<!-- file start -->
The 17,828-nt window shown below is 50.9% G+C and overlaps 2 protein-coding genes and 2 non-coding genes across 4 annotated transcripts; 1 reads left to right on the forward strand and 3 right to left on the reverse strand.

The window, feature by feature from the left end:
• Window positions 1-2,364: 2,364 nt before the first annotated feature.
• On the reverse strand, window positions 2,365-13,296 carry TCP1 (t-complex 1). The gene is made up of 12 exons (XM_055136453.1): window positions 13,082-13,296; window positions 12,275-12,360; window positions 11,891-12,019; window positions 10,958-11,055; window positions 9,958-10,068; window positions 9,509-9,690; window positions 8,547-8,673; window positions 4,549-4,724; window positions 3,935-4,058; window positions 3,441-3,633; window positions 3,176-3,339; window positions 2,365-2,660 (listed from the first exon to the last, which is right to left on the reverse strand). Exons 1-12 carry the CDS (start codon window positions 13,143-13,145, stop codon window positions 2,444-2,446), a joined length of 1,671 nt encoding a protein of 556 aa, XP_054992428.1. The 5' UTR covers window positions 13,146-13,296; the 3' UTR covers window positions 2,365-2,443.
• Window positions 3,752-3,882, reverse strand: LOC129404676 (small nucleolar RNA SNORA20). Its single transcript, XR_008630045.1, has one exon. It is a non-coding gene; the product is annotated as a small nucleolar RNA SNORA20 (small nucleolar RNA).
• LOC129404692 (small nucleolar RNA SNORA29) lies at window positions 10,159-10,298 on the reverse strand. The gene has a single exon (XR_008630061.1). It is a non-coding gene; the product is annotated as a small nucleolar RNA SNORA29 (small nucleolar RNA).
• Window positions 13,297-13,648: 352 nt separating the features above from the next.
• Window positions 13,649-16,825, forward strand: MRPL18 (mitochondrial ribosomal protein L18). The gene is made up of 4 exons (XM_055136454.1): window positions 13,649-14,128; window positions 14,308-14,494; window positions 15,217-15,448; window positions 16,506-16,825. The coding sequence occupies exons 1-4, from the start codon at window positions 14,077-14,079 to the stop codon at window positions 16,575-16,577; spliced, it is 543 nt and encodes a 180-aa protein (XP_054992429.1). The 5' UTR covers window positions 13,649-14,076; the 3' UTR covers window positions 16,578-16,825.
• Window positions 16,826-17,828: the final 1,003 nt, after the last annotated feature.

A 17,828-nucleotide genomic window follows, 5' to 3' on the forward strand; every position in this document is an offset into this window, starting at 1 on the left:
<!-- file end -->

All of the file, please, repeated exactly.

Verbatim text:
The 17,828-nt window shown below is 50.9% G+C and overlaps 2 protein-coding genes and 2 non-coding genes across 4 annotated transcripts; 1 reads left to right on the forward strand and 3 right to left on the reverse strand.

The window, feature by feature from the left end:
• Window positions 1-2,364: 2,364 nt before the first annotated feature.
• On the reverse strand, window positions 2,365-13,296 carry TCP1 (t-complex 1). The gene is made up of 12 exons (XM_055136453.1): window positions 13,082-13,296; window positions 12,275-12,360; window positions 11,891-12,019; window positions 10,958-11,055; window positions 9,958-10,068; window positions 9,509-9,690; window positions 8,547-8,673; window positions 4,549-4,724; window positions 3,935-4,058; window positions 3,441-3,633; window positions 3,176-3,339; window positions 2,365-2,660 (listed from the first exon to the last, which is right to left on the reverse strand). Exons 1-12 carry the CDS (start codon window positions 13,143-13,145, stop codon window positions 2,444-2,446), a joined length of 1,671 nt encoding a protein of 556 aa, XP_054992428.1. The 5' UTR covers window positions 13,146-13,296; the 3' UTR covers window positions 2,365-2,443.
• Window positions 3,752-3,882, reverse strand: LOC129404676 (small nucleolar RNA SNORA20). Its single transcript, XR_008630045.1, has one exon. It is a non-coding gene; the product is annotated as a small nucleolar RNA SNORA20 (small nucleolar RNA).
• LOC129404692 (small nucleolar RNA SNORA29) lies at window positions 10,159-10,298 on the reverse strand. The gene has a single exon (XR_008630061.1). It is a non-coding gene; the product is annotated as a small nucleolar RNA SNORA29 (small nucleolar RNA).
• Window positions 13,297-13,648: 352 nt separating the features above from the next.
• Window positions 13,649-16,825, forward strand: MRPL18 (mitochondrial ribosomal protein L18). The gene is made up of 4 exons (XM_055136454.1): window positions 13,649-14,128; window positions 14,308-14,494; window positions 15,217-15,448; window positions 16,506-16,825. The coding sequence occupies exons 1-4, from the start codon at window positions 14,077-14,079 to the stop codon at window positions 16,575-16,577; spliced, it is 543 nt and encodes a 180-aa protein (XP_054992429.1). The 5' UTR covers window positions 13,649-14,076; the 3' UTR covers window positions 16,578-16,825.
• Window positions 16,826-17,828: the final 1,003 nt, after the last annotated feature.

A 17,828-nucleotide genomic window follows, 5' to 3' on the forward strand; every position in this document is an offset into this window, starting at 1 on the left: